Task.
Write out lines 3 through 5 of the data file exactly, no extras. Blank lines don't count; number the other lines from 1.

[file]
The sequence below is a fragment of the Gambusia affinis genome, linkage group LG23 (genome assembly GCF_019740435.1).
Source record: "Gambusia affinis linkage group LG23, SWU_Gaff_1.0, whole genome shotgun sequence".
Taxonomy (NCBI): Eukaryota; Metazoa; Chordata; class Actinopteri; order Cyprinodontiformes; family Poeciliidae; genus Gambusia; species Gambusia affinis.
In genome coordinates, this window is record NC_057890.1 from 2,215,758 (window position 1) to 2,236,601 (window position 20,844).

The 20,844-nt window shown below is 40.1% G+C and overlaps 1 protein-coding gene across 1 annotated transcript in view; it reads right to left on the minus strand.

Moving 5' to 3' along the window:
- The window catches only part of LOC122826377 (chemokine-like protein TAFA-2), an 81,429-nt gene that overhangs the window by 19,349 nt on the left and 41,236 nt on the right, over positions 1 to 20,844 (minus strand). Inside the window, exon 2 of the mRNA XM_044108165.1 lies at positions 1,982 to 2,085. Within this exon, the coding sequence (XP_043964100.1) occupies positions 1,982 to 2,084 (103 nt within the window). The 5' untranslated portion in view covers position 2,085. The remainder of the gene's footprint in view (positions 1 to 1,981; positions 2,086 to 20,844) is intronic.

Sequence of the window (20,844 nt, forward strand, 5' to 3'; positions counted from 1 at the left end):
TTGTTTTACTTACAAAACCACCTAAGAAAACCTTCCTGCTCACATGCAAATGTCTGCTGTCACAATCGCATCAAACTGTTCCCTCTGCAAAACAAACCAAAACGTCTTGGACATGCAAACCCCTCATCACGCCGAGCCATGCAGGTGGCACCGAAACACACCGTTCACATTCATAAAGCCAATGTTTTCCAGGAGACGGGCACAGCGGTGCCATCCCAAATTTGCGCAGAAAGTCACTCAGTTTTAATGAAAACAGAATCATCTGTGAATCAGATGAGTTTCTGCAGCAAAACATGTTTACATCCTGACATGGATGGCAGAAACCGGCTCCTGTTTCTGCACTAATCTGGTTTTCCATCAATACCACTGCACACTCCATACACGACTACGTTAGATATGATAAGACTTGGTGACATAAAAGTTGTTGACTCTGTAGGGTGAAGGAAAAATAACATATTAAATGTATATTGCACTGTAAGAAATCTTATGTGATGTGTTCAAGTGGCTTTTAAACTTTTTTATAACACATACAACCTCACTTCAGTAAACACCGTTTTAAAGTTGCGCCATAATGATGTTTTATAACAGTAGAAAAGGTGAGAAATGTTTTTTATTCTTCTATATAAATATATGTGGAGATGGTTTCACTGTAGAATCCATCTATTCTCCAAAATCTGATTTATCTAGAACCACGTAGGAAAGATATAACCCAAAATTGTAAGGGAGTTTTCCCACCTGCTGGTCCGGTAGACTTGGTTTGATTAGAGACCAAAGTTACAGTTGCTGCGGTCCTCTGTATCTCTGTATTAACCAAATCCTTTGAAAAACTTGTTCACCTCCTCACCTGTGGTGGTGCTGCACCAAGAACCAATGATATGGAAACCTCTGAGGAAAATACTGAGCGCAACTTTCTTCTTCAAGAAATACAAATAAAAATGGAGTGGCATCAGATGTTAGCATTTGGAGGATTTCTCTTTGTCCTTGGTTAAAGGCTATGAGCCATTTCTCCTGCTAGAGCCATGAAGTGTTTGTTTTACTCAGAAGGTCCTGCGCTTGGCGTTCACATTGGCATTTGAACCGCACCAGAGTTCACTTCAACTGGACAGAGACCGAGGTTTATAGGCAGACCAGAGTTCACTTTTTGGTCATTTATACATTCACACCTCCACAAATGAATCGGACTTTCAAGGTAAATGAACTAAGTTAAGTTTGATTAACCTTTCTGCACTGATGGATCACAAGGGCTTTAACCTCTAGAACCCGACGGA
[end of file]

Taxonomy (NCBI): Eukaryota; Metazoa; Chordata; class Actinopteri; order Cyprinodontiformes; family Poeciliidae; genus Gambusia; species Gambusia affinis.
In genome coordinates, this window is record NC_057890.1 from 2,215,758 (window position 1) to 2,236,601 (window position 20,844).

The 20,844-nt window shown below is 40.1% G+C and overlaps 1 protein-coding gene across 1 annotated transcript in view; it reads right to left on the minus strand.